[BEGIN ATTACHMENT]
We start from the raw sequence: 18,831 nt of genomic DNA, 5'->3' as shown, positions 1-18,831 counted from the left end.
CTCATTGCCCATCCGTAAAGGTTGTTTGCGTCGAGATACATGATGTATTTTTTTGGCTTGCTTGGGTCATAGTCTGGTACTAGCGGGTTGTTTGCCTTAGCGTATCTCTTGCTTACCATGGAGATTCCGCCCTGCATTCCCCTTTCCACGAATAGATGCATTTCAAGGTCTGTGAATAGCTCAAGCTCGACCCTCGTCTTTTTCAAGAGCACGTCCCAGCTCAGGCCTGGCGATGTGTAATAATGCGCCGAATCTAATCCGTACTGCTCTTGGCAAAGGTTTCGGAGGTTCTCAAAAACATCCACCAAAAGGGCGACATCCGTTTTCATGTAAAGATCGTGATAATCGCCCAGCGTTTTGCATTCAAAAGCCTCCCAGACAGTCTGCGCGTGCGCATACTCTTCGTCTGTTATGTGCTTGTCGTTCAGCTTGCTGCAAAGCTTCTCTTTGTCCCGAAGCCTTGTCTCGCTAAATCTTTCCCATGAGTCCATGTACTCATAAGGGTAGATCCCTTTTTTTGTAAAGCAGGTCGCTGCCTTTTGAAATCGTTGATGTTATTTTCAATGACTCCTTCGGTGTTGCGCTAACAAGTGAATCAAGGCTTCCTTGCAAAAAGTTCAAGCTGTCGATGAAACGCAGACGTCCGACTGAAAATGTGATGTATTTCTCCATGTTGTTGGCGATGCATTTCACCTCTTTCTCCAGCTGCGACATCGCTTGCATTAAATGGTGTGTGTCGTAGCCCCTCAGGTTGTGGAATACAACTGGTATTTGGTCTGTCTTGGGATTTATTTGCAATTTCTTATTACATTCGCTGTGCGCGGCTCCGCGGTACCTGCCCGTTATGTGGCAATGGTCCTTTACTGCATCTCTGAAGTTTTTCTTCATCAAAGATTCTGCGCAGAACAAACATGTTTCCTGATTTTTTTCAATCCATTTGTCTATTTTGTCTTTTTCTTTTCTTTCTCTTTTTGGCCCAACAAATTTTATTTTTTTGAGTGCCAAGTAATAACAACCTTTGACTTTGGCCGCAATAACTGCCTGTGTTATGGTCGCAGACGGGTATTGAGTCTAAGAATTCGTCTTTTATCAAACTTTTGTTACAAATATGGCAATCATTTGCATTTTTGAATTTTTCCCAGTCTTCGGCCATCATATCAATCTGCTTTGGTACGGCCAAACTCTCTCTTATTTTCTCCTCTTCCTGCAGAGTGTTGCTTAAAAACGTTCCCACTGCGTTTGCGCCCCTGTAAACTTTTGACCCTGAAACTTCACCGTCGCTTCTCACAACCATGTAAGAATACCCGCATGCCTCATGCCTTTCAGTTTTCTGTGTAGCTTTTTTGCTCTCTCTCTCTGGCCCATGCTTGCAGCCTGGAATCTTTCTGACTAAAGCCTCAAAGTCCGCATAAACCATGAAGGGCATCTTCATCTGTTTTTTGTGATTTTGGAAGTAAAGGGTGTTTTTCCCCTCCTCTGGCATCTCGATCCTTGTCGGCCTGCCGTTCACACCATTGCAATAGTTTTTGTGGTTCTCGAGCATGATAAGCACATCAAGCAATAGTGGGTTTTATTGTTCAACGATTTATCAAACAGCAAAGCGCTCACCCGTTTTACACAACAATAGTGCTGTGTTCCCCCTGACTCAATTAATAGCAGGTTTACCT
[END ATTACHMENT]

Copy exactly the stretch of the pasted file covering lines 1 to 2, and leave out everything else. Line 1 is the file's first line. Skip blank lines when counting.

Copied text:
We start from the raw sequence: 18,831 nt of genomic DNA, 5'->3' as shown, positions 1-18,831 counted from the left end.
CTCATTGCCCATCCGTAAAGGTTGTTTGCGTCGAGATACATGATGTATTTTTTTGGCTTGCTTGGGTCATAGTCTGGTACTAGCGGGTTGTTTGCCTTAGCGTATCTCTTGCTTACCATGGAGATTCCGCCCTGCATTCCCCTTTCCACGAATAGATGCATTTCAAGGTCTGTGAATAGCTCAAGCTCGACCCTCGTCTTTTTCAAGAGCACGTCCCAGCTCAGGCCTGGCGATGTGTAATAATGCGCCGAATCTAATCCGTACTGCTCTTGGCAAAGGTTTCGGAGGTTCTCAAAAACATCCACCAAAAGGGCGACATCCGTTTTCATGTAAAGATCGTGATAATCGCCCAGCGTTTTGCATTCAAAAGCCTCCCAGACAGTCTGCGCGTGCGCATACTCTTCGTCTGTTATGTGCTTGTCGTTCAGCTTGCTGCAAAGCTTCTCTTTGTCCCGAAGCCTTGTCTCGCTAAATCTTTCCCATGAGTCCATGTACTCATAAGGGTAGATCCCTTTTTTTGTAAAGCAGGTCGCTGCCTTTTGAAATCGTTGATGTTATTTTCAATGACTCCTTCGGTGTTGCGCTAACAAGTGAATCAAGGCTTCCTTGCAAAAAGTTCAAGCTGTCGATGAAACGCAGACGTCCGACTGAAAATGTGATGTATTTCTCCATGTTGTTGGCGATGCATTTCACCTCTTTCTCCAGCTGCGACATCGCTTGCATTAAATGGTGTGTGTCGTAGCCCCTCAGGTTGTGGAATACAACTGGTATTTGGTCTGTCTTGGGATTTATTTGCAATTTCTTATTACATTCGCTGTGCGCGGCTCCGCGGTACCTGCCCGTTATGTGGCAATGGTCCTTTACTGCATCTCTGAAGTTTTTCTTCATCAAAGATTCTGCGCAGAACAAACATGTTTCCTGATTTTTTTCAATCCATTTGTCTATTTTGTCTTTTTCTTTTCTTTCTCTTTTTGGCCCAACAAATTTTATTTTTTTGAGTGCCAAGTAATAACAACCTTTGACTTTGGCCGCAATAACTGCCTGTGTTATGGTCGCAGACGGGTATTGAGTCTAAGAATTCGTCTTTTATCAAACTTTTGTTACAAATATGGCAATCATTTGCATTTTTGAATTTTTCCCAGTCTTCGGCCATCATATCAATCTGCTTTGGTACGGCCAAACTCTCTCTTATTTTCTCCTCTTCCTGCAGAGTGTTGCTTAAAAACGTTCCCACTGCGTTTGCGCCCCTGTAAACTTTTGACCCTGAAACTTCACCGTCGCTTCTCACAACCATGTAAGAATACCCGCATGCCTCATGCCTTTCAGTTTTCTGTGTAGCTTTTTTGCTCTCTCTCTCTGGCCCATGCTTGCAGCCTGGAATCTTTCTGACTAAAGCCTCAAAGTCCGCATAAACCATGAAGGGCATCTTCATCTGTTTTTTGTGATTTTGGAAGTAAAGGGTGTTTTTCCCCTCCTCTGGCATCTCGATCCTTGTCGGCCTGCCGTTCACACCATTGCAATAGTTTTTGTGGTTCTCGAGCATGATAAGCACATCAAGCAATAGTGGGTTTTATTGTTCAACGATTTATCAAACAGCAAAGCGCTCACCCGTTTTACACAACAATAGTGCTGTGTTCCCCCTGACTCAATTAATAGCAGGTTTACCT